The Panama Papers aren't just revealing the existence of offshore accounts and companies held by people like Vladimir Putin. This unprecedented document leak from the law firm of Mossack Fonseca is also illustrating how a number of the world's millionaires and billionaires hide cash and assets from their wives. These men have some explaining to do!
For instance, Scot Young used the Panamanian law firm to hide his more than $700 million fortune from his wife, Michelle. The Scottish real estate mogul used Mossack Fonseca and other offshore businesses to hide his assets in the British Virgin Islands, Russia, and Monaco.
Dmitri Rybolovlev, the fertilizer king of Russia, and aviation tycoon Clive Joy were among the scores of men also revealed to be hiding something in the Panama Papers.
Emails that were leaked also expose how Mossack Fonseca helped his primarily male clients find ways to keep their cash, houses, yachts, art collections, and other assets out of the hands of their wives. Many of these men were secretly plotting their divorce proceedings with the law firm long before their wives had any clue things were amiss.
Scot Young leapt to his death from a balcony at his multi-million London penthouse in December 2014. He is just one of a number of uber wealthy husbands who have been revealed to be hiding assets by the leaked documents.
Young's ex-wife, Michelle, spent enormous amounts of her own money trying to trace his funds after the court awarded her more than $35 million during their divorce proceedings. Michelle Young never received a single cent during their contentious six-year divorce battle. At one point, Scot was thrown in jail for refusing to reveal how much his net worth was. He claimed to be penniless after a property deal went wrong in Moscow. The judge did not believe him.
Young rose to enormous success from an impoverished youth thanks in large part to his ex-wife's father, who hired Young after he began dating his daughter and mentored him during the property boom of the late 1980s.
Michelle Young has always maintained her conviction that Scot had hundreds of millions stashed offshore.
After Scot fell to his death in 2014, his fiancee Noelle said it was the loss of his wealth that killed him. However, at the time the couple lived in an $11,000 a month apartment together and Young bought the American reality TV star a six-carat engagement ring – all while claiming to be broke to his ex-wife and the divorce courts.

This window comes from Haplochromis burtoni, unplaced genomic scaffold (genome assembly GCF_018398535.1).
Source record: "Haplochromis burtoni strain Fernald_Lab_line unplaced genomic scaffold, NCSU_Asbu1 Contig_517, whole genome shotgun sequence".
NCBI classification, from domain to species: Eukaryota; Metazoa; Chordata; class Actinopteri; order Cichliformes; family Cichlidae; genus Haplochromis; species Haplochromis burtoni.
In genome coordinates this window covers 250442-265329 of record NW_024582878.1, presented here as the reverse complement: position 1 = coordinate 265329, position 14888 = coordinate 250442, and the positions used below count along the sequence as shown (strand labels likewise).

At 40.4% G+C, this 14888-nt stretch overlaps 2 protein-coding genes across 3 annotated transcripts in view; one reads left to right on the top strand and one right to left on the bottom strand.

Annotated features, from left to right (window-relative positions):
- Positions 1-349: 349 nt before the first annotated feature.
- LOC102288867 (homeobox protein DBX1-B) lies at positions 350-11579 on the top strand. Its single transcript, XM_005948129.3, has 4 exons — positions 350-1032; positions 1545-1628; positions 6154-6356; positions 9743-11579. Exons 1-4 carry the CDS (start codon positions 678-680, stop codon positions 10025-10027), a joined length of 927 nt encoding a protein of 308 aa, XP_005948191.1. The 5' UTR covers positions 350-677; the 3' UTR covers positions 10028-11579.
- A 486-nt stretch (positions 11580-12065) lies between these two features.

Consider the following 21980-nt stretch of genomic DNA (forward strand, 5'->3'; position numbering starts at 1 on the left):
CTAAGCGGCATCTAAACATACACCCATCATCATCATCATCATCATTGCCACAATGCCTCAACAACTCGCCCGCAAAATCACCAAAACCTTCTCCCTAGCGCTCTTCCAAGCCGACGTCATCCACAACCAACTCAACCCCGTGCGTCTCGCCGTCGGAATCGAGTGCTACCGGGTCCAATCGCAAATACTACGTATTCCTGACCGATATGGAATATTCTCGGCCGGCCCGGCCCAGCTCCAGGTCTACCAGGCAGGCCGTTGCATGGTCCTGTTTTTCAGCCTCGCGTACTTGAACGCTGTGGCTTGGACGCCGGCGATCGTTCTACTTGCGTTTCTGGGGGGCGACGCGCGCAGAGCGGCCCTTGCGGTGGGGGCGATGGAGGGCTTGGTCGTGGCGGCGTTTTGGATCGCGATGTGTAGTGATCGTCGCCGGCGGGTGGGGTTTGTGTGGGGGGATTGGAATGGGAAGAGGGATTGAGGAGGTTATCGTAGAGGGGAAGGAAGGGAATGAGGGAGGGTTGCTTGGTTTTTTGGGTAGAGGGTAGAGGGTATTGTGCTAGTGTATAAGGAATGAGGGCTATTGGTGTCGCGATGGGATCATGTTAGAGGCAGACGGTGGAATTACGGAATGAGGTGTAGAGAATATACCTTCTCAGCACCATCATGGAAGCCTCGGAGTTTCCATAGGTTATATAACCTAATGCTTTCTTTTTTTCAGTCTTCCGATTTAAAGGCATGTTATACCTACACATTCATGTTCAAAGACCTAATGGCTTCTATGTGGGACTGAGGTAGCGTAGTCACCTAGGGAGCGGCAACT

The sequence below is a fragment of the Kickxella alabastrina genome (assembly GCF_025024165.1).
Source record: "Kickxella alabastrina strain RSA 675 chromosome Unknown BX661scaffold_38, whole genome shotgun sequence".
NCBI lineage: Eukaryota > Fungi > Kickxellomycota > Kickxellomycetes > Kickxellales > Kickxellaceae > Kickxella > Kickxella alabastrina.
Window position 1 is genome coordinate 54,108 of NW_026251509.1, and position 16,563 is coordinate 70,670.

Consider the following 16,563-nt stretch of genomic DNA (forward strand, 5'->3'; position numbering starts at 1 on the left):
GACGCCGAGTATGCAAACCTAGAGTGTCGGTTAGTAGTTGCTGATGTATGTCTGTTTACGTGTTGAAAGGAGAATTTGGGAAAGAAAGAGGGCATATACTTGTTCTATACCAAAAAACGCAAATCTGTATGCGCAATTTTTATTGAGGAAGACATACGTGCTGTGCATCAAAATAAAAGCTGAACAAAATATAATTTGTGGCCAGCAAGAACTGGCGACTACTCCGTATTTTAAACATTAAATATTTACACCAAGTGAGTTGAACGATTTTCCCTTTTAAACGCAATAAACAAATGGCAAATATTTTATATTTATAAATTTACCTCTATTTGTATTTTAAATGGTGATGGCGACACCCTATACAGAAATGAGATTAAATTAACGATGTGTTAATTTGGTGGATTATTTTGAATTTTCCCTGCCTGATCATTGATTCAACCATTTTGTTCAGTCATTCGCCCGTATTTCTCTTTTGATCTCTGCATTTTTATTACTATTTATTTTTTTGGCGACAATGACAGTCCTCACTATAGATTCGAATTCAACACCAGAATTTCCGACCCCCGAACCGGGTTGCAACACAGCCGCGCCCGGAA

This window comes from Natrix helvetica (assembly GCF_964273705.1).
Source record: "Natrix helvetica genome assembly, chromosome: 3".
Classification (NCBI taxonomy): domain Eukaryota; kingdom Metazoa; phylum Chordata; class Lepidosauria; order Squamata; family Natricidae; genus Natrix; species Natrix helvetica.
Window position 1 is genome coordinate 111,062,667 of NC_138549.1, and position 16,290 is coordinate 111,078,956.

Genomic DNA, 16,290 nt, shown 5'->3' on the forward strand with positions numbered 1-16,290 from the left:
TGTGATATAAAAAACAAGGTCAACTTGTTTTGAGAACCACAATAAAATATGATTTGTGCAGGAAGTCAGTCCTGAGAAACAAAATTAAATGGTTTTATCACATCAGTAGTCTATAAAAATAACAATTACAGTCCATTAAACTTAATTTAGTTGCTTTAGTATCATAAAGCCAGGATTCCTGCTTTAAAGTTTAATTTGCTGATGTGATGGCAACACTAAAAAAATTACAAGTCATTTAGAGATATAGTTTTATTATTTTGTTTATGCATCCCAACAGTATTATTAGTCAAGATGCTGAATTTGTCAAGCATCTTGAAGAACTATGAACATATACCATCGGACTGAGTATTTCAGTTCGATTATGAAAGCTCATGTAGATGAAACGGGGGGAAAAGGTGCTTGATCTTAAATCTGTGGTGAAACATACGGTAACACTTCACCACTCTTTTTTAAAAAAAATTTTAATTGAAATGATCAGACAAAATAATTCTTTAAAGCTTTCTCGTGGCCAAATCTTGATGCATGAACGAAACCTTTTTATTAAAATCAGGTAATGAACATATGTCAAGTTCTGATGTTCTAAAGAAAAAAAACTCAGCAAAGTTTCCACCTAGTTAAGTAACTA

But now, all is revealed in the Panama Papers and Michelle Young is vindicated. Her ex-husband had extensive assets hidden offshore.
Young was not the only husband trying to pull a fast one on his wife. The leaked emails reveal that Mossack Fonseca helped Russian billionaire Dmitry Rybolovlev hide his assets – including Greek islands, New York real estate, and an extensive and impressive art collection – so that they would be well out of his wife's reach. Dmitry and his ex-wife Elena spent eight years fighting it out in divorce court before they reached a $4.1 billion settlement for Elena.
However, Mossack Fonseca had done what they apparently did best—they hid all of Rybolovlev's assets, including paintings by Picasso, Van Gogh, and Monet. The leaked emails reveal that as the Rybolovlev marriage fell apart, Mossack Fonseca helped have art and furniture taken out of their home in Switzerland and moved to London and Singapore so that Elena could not get to it.
Clive Joy, an aviation tycoon involved in a multi-million dollar divorce case with his wife Nicola, also hired Mossack Fonseca to hide his assets. Joy's fortune was once estimated to be nearly $100 million. However, after hiring Mossack Fonseca, he's been crying poor to get out of the enormous financial claim his ex-wife, the mother of his three children, has against him. Mrs. Joy called her ex-husband out on his penniless ploy and accused him of him of hiding his fortune in an offshore trust.
The Joys met in 2001 and married five years later. Nicola Joy filed for divorce in July 2011. Zimbabwe-born Joy made his fortune in an aircraft leasing firm. He is accused of moving $97.7 million into an offshore trust as early as 2002. The family lived on cash drawn from a bank loan secured by the trust.
During the divorce battle, Nicola Joy's attorneys sent Mossack Fonseca a court order to freeze her husband's wealth until the courts had reached a settlement.
The firm replied: "The consequences for breach of a Freezing Injunction are serious, and we as Registered Agent, must act responsibly."
The judge in the Joy case publicly stated that Mr. Joy's claim of pennilessness was "a rotten edifice founded on concealment and misrepresentation and therefore a sham, a charade, bogus, spurious and contrived."
Upon the leak of the Panama Papers, Mrs. Joy commented in an email: "The law has to change, these offshore trusts make a mockery of justice."
Mossack Fonseca said in a statement:
"We are not involved in managing our clients' companies. Excluding the professional fees we earn, we do not take possession or custody of clients' money, or have anything to do with any of the direct financial aspects related to operating their businesses. We regret any misuse of companies that we incorporate or the services we provide and take steps wherever possible to uncover and stop such use."
Mossack Fonesca's claims are about as valid as all of his wealthy clients claiming to be penniless. It will be very interesting to see how this all shakes out.